Mexico readies for worst as 4th round of NAFTA talks open

Jerome Frank
October 13, 2017

Trump has maintained his threat to walk out on the fourth round of talks to update the North American Free Trade Agreement, even amid rising opposition at home to his hard-line stance.

Despite their common ground, however, Canada and Mexico are also at odds on some key issues.

"There's been huge investments in Canada, the USA and Mexico, that are long-term assets", said Don Walker, chief executive officer of Magna International Inc. a Canada-based parts maker with more than 25,000 employees in the U.S.

The process of renegotiating NAFTA has turned increasingly sour.

Canada and Mexico rejected the idea of a sunset clause after Commerce Secretary Wilbur Ross floated the proposal last month, saying it would create so much uncertainty for businesses that it could hurt long-term investment.

"It's going to continue as we figure out new rules, there is going to be some friction", he said on the sidelines of the World Bank-International Monetary Fund annual meetings in Washington.

Negotiations to overhaul the North American Free Trade Agreement (Nafta) seem headed for the rocks, analysts say, with United States proposals unpalatable to Mexico and Canada.

Business and farm groups say abandoning the 23-year-old pact would wreak economic havoc, disrupting cross-border manufacturing supply chains and slapping high tariffs on agricultural products. Overall trade between the three Nafta partners reached $1.1 trillion in 2016.

Trudeau told reporters in Washington DC that he agreed with the United States president that that the NAFTA trade deal needed to be revamped and that any new agreement needed to "give citizens opportunities to succeed".

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Some trade observers said it is hard to see how negotiators could reach an agreement given USA demands that many see as nonstarters.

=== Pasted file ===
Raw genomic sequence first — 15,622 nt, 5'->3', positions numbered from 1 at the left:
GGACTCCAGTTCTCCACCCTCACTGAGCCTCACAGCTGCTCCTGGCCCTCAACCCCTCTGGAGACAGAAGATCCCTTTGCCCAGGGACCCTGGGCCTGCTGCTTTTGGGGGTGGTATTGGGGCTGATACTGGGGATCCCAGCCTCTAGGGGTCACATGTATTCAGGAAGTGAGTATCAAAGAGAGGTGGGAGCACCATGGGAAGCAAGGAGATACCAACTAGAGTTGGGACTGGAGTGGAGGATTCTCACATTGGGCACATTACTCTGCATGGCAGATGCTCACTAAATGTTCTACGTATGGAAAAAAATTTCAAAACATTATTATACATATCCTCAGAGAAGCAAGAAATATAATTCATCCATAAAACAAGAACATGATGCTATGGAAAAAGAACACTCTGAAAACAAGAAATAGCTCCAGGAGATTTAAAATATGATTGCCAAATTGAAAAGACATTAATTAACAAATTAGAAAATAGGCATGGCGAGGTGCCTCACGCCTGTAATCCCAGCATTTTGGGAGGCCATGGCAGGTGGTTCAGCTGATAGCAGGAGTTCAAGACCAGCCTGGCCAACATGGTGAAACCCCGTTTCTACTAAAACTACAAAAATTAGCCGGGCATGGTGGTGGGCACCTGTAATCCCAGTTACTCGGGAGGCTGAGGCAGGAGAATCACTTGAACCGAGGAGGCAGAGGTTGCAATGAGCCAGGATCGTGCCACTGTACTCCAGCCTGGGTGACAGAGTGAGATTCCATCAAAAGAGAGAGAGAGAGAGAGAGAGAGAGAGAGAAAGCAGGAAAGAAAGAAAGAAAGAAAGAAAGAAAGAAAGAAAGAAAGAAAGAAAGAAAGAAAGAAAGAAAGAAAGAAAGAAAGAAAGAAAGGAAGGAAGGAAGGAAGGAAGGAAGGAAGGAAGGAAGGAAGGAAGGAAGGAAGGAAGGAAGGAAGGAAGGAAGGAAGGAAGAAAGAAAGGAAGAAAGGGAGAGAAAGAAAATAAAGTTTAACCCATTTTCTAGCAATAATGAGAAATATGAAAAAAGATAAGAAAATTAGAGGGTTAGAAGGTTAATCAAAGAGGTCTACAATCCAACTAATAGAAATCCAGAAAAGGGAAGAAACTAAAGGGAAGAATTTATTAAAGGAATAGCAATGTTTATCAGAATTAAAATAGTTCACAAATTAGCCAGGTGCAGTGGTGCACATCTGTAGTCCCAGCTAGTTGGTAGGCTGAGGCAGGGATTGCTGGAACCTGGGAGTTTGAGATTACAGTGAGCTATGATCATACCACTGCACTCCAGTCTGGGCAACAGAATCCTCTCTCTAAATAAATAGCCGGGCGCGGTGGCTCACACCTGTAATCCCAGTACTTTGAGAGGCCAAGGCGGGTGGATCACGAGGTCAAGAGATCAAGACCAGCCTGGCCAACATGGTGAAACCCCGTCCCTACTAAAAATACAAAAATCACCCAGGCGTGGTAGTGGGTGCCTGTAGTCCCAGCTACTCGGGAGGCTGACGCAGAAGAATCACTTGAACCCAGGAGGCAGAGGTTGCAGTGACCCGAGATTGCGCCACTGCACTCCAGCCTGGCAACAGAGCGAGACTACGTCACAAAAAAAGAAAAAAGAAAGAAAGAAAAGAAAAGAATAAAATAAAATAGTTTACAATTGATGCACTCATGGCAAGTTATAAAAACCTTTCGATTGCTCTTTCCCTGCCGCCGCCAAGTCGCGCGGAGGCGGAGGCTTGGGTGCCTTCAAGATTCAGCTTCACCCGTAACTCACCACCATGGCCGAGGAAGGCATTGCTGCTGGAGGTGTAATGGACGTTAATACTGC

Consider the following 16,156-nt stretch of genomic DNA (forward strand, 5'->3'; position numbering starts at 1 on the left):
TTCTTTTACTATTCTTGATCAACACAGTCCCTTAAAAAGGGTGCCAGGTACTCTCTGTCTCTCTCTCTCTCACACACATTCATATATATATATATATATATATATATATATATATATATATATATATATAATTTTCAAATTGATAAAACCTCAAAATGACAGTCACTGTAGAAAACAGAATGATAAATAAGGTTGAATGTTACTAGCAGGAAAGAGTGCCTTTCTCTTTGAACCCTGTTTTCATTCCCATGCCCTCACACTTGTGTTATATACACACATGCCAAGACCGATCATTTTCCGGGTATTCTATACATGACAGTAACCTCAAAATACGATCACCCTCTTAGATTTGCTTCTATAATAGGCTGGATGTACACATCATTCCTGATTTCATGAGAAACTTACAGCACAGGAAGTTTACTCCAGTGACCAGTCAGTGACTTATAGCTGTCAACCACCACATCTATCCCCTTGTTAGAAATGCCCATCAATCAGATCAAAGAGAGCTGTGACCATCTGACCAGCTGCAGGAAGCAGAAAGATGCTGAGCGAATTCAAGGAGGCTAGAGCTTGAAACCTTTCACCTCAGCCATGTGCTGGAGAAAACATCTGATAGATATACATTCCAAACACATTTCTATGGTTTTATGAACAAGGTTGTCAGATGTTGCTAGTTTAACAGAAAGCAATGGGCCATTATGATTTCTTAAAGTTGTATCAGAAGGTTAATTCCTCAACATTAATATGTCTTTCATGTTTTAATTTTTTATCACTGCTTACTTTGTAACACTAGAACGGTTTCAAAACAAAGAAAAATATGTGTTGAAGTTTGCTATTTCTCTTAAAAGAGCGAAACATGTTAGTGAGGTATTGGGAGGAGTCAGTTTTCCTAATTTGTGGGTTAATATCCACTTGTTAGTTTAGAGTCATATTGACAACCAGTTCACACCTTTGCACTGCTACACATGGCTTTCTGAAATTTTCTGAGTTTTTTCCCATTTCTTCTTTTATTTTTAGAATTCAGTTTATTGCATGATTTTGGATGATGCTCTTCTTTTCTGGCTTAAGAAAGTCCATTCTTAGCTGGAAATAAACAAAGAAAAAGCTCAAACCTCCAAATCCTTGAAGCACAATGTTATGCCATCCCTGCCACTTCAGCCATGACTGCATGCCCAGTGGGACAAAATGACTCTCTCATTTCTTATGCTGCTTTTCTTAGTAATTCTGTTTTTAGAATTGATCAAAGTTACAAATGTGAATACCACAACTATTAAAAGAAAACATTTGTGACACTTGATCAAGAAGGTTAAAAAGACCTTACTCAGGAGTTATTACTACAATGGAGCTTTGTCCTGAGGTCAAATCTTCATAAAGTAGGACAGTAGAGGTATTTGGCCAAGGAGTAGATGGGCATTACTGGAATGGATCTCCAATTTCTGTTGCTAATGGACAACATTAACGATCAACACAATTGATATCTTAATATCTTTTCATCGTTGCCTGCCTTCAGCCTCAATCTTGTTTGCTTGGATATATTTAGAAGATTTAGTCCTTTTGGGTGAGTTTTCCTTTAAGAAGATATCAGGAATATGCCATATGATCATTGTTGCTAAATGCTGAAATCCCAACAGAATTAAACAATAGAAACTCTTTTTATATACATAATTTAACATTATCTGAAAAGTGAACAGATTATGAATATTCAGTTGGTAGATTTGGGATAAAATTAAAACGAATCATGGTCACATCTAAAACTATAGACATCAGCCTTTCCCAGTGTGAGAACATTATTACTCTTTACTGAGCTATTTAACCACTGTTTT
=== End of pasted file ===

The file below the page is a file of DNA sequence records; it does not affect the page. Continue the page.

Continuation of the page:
With the clock ticking down towards Brexit day in 2019, British ministers are exploring the options if the world's fifth largest economy drops out of the European Union without a clear trade deal.

"NAFTA is not going anywhere". That looked unlikely to come before Friday, another official familiar with the talks said.

Trump, who has long criticised the agreement and almost withdrew from the pact earlier this year before instead pursuing renegotiation, said, "It's possible we won't be able to make a deal and it's possible that we will".

Negotiators were also set to cover the hard issue of government procurement on Thursday.

U.S. Chamber of Commerce CEO Thomas Donohue, speaking in Mexico City on Tuesday, said the rules of origin proposal would send more business overseas. Under the U.S. proposal, America would require more to be made in the country and less sourced from other members of the block.

The U.S.is expected to propose substantially raising the regional requirement, from 62.5 percent now, and potentially add a U.S. -specific content requirement. "There are several poison pill proposals still on the table that could doom the entire deal".

"Instead of encouraging more US content, these provisions will lead to less USA content", Wilson said.

However, a study released on Thursday by the Motor Equipment Manufacturers Association, which represents US auto parts makers, showed the higher content requirements would lead to the loss of up to 24,000 U.S.jobs, as some companies would forgo NAFTA's tariff-free benefits and ship in more components from other countries.

Other reports by Guamnewswatch

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